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Sport 8: Autumn 1992

♣ C.K. Stead — A Short History of New Zealand

page 95

C.K. Stead

A Short History of New Zealand

He was 52 and had that London look—dry hair (he ran his fingers through it, glancing at himself in the lift mirror), tired eyes, something unhealthy about the skin; the suggestion of less than perfect cleanliness, which, like Lady MacBeth's 'damned spot', no amount of washing would quite remove. Was there a word for it? 'Care-worn' sounded too Victorian and virtuous. 'Stressed' was its modern and equally self-serving equivalent.

Within himself he felt little of thismdash;only allowed the recognition to run through his mind, thinking it was how she, a 26-year-old fresh from New Zealand, would see him. As the lift doors opened he caught sight of her sitting in Reception. It was her knees that registered first, primly side by side, in dark stockings, with neat knee-caps and a fine curve away from each side, cut off by the line of the skirt. Good strong Kiwi legs, he thought; and then remembered how when he'd first come to England it had seemed to him that young Englishwomen had no calf muscles. It wasn't true any longer. In the intervening decades Europe had become athletic.

She looked in his direction and must have guessed he was the man she was to meet, but he went first to the desk and said he would be out until three.

'James Barrett,' he said taking the hand she held out to him. 'And you're Angela McIlroy.'

Out in the street she said she'd lost her bearings. He pointed down the Farringdon Road to where the figure of justice over the Old Bailey lifted sword and scales against the dome of St Paul's. The sun glared down through the haze, casting no decisive shadows. The thump of a 24-hour disco came up through a basement grating. Believing he knew how dingy and confusing these streets must seem to her, he hailed a taxi and gave directions.

They were settled at a table under a tree in a pub yard near the British Museum and had made their choices before he took the little tape machine from his pocket and propped it between the pepper and salt.

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'You won't mind, will you? he asked, and she shook her head. She was unassertive, making no attempt to impress him. Shy, he decided; slightly apprehensive, but self-contained—and he made a mental note of these descriptions.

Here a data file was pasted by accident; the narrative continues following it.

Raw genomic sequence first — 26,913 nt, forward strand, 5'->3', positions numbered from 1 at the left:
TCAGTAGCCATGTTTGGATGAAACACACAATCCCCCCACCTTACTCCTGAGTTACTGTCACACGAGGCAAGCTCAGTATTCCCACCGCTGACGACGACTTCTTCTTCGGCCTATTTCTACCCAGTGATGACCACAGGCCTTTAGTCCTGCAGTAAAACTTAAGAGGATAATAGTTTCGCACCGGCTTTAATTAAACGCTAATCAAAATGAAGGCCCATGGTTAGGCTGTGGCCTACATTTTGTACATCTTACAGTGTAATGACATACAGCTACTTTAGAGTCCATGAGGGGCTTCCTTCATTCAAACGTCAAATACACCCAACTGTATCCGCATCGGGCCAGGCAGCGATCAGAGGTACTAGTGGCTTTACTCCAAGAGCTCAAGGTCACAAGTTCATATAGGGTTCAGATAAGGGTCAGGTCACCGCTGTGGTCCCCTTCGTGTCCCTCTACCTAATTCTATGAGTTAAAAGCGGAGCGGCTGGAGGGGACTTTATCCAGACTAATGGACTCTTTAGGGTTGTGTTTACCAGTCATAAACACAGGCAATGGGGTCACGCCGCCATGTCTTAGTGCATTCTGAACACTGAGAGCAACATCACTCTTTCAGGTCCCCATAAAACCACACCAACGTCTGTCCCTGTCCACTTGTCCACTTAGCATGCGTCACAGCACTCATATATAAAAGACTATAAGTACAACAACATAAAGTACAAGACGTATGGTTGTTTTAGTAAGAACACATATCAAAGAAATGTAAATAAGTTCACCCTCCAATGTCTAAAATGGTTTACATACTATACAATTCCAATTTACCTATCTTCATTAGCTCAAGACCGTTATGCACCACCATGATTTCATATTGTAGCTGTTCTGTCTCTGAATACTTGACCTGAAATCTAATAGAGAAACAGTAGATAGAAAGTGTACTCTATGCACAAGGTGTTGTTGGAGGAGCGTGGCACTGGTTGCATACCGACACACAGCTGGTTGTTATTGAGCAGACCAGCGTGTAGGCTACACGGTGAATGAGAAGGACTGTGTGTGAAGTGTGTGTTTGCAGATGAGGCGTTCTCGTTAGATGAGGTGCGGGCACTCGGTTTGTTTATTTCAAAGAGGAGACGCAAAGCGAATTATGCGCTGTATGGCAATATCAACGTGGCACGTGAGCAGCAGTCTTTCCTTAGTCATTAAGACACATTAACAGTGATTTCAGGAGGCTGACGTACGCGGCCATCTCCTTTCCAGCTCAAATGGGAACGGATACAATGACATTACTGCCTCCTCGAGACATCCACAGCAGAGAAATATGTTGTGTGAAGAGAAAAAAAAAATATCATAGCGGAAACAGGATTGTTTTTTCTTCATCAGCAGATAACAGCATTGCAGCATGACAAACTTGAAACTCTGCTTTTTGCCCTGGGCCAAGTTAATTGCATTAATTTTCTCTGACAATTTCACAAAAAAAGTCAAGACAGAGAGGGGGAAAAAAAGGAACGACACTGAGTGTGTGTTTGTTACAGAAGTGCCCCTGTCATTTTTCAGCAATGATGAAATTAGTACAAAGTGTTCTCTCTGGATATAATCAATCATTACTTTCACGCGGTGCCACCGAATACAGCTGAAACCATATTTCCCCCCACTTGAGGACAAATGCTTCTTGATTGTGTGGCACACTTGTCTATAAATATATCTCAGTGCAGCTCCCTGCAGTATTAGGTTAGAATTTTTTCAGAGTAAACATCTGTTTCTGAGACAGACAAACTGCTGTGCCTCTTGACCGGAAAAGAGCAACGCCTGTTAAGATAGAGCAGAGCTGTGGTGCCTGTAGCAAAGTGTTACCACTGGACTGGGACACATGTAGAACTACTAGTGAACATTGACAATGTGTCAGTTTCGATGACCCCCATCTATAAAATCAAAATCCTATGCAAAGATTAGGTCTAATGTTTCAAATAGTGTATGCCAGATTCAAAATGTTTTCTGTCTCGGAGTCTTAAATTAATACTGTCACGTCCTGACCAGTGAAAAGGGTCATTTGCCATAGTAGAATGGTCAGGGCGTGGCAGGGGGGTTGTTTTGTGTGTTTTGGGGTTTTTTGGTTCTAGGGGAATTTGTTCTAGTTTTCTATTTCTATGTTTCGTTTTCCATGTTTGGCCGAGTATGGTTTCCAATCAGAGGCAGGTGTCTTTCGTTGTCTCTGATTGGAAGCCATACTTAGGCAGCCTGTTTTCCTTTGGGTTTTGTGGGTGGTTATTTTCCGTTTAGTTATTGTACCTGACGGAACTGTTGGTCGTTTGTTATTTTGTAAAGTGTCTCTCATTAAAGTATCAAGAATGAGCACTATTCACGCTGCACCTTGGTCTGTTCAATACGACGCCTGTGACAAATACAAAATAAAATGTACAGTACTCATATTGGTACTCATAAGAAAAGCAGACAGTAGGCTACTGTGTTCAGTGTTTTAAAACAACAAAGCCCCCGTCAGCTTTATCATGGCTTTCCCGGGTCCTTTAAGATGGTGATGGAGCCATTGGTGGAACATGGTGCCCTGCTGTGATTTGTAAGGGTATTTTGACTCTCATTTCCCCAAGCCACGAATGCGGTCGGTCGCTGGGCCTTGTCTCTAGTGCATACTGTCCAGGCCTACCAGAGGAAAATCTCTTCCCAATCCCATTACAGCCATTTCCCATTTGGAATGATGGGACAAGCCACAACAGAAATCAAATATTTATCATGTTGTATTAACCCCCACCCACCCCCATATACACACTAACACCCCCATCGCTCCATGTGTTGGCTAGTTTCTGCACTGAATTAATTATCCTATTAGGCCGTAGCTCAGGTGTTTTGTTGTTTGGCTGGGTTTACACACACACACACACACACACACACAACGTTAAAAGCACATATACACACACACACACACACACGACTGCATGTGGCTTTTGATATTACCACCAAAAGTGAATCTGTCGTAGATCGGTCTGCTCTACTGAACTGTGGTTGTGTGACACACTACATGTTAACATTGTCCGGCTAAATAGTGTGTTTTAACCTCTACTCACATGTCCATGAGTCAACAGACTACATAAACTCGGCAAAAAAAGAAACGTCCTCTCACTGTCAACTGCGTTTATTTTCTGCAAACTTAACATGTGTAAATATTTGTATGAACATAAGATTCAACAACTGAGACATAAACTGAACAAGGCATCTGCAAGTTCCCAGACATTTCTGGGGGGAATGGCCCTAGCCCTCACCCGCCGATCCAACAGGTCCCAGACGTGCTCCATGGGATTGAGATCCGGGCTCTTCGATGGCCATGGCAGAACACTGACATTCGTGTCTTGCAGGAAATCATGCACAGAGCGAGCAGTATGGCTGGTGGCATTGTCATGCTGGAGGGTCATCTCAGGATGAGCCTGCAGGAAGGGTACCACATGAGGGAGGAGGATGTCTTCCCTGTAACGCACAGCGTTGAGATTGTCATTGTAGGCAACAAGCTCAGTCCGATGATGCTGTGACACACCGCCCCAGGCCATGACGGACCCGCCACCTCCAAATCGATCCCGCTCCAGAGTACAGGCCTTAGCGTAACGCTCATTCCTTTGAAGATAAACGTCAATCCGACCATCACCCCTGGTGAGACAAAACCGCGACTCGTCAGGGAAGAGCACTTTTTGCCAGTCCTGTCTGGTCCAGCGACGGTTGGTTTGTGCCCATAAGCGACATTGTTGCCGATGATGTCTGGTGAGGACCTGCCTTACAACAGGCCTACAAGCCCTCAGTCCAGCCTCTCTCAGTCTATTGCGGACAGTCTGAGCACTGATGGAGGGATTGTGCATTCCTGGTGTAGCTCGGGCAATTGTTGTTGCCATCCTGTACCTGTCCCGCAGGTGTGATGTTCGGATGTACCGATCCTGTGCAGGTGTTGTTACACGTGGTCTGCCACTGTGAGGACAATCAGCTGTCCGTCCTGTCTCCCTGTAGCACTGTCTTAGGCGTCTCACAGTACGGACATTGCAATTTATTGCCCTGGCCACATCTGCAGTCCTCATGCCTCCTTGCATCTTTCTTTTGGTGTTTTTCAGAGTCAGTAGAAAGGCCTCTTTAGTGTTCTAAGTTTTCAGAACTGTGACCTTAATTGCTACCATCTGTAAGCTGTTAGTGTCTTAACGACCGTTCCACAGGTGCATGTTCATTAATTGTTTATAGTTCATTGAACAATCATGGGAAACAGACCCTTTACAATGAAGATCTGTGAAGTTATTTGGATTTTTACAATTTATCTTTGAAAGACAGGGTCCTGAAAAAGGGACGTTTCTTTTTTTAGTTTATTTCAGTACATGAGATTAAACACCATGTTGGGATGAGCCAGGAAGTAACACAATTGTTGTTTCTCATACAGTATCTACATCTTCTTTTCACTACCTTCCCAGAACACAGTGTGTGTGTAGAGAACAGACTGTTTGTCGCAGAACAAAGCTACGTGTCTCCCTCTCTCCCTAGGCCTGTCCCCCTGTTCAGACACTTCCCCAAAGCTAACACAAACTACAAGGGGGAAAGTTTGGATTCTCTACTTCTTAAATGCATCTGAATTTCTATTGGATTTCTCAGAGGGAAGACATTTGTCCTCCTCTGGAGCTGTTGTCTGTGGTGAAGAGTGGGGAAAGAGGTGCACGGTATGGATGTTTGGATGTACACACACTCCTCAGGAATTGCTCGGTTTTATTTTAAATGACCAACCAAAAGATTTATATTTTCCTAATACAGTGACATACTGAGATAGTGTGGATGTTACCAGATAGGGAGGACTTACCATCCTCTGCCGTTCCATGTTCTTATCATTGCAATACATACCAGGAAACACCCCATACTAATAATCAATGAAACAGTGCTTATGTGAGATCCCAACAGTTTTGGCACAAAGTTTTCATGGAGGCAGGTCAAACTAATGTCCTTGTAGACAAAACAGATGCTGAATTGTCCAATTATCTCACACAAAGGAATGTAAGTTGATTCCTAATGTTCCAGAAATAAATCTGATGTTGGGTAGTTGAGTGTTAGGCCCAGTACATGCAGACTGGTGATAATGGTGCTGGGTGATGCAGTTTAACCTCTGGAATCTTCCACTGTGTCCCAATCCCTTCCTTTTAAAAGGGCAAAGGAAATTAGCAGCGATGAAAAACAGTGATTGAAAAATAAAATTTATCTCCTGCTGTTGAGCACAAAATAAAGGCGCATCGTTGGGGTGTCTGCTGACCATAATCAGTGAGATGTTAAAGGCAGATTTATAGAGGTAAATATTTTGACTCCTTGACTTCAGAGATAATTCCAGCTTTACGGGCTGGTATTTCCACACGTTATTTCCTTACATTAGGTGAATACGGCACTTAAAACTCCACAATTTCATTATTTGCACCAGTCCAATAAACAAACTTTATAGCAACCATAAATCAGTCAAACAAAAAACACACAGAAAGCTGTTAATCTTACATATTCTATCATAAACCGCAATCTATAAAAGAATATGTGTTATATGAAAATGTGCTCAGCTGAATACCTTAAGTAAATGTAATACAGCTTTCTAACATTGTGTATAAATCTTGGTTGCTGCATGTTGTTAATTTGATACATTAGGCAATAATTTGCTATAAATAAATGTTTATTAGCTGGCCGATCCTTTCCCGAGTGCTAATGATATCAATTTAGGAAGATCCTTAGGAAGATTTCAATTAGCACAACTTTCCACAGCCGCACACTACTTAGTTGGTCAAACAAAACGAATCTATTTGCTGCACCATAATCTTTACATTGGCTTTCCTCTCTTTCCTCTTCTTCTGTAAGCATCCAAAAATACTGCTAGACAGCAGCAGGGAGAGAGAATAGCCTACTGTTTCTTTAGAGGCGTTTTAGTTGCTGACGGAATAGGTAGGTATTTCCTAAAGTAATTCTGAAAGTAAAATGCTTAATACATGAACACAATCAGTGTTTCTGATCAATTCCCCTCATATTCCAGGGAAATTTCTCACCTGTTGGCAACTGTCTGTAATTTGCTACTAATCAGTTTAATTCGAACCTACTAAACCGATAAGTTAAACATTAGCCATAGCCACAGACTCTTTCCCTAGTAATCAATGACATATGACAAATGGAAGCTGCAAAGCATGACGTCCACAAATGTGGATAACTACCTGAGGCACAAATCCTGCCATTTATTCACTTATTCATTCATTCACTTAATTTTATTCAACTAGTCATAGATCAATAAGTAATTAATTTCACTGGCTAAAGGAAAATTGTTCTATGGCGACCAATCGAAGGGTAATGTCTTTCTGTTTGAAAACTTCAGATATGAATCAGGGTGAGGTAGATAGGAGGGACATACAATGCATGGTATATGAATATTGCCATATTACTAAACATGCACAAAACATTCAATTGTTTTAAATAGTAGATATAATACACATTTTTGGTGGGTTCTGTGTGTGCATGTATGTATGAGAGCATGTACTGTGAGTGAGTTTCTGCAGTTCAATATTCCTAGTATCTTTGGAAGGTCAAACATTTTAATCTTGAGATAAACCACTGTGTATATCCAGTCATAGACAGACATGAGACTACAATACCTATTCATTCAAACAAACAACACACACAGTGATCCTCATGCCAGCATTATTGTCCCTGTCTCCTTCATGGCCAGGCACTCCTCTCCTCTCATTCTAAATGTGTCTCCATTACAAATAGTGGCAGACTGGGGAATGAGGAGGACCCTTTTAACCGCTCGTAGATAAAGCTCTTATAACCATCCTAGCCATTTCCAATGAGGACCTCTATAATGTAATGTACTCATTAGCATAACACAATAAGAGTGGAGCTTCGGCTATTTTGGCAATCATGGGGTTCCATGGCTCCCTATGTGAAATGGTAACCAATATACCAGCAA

No need to turn on the machine yet; no need to begin at once with her novel, which was the purpose of the interview. Better to begin—where else?—at their common beginning. She knew he'd grown up in New Zealand?—left as a young man intending to return, but had married an Englishwoman and ...

Yes, she knew all that. She'd been told. 'Interesting,' she added, nodding and smiling—but he could see it was something other than interest she felt. Disapproval, perhaps? Or was it just indifference?

'I've been back, of course, but only for short stays—three weeks at most. There were eighteen years I never set foot in the place. By then it was too late.'

She'd ordered a salade niçoise. He watched her struggling to cut the lettuce in its bowl. Her drink was mineral water.

'Quite sure?' he asked, lifting his bottle of Italian white.

She held up one hand, like a policeman. Her mouth was full of salad. He filled his glass.

'Oh dammit,' she said, draining the mineral water and holding out her glass. 'Why not?'

'Why not?' he agreed, filling her glass.

'I'm not abstemious,' she said. 'Not especially. But jet-lag and wine. . .'

He nodded. 'Here's to A Short History of New Zealand'

They touched glasses and drank, but the naming of her novel seemed to bring back that wariness which just for a moment he'd thought was about to be cast aside. She fell silent, waiting for him to lead their conversation.

'I read a large part of it coming down on the train this morning. It's quite a grim picture.

She inclined her head.

'And a true one, so far as I can judge.' And then, almost without meaning to, he began to talk as the expatriate. Once started, it was hard to stop. Some part of his mind was detached. Was this the way to go about it? But then, why not? Somehow he had to get a response out of her.

His view of New Zealand was almost entirely negative, and at first, from the way she met his eyes, nodded, murmured assent, he could see he was page 97 taking her with him. But then he went too far. He felt it himself, and saw it in her eyes. Even New Zealand's weather, it seemed, was now inferior. This was London's third good summer in succession. She put her hand over her mouth, and her eyes were smiling.

He looked down at the table cloth and thought for a moment. 'I'm a journalist,' he said firmly. 'Sometimes when I get a twinge of the old nostalgia I just let myself think what it would have been like working on the Herald or the Dom or the Press, or the ODT for God's sake—just imagine it!—dealing with local cow and sheep stories, while all the world stuff was coming in on the wire, written by someone else.'

She nodded, but with such a blank face he began to feel irritation. Did she want him to write about her book? Did she understand that he was doing her a favour? 'My paper has a million readers,' he said.

Her face softened, as if there was something she understood. 'You've done well,' she said.


Her novel, A Short History of New Zealand, began with these sentences: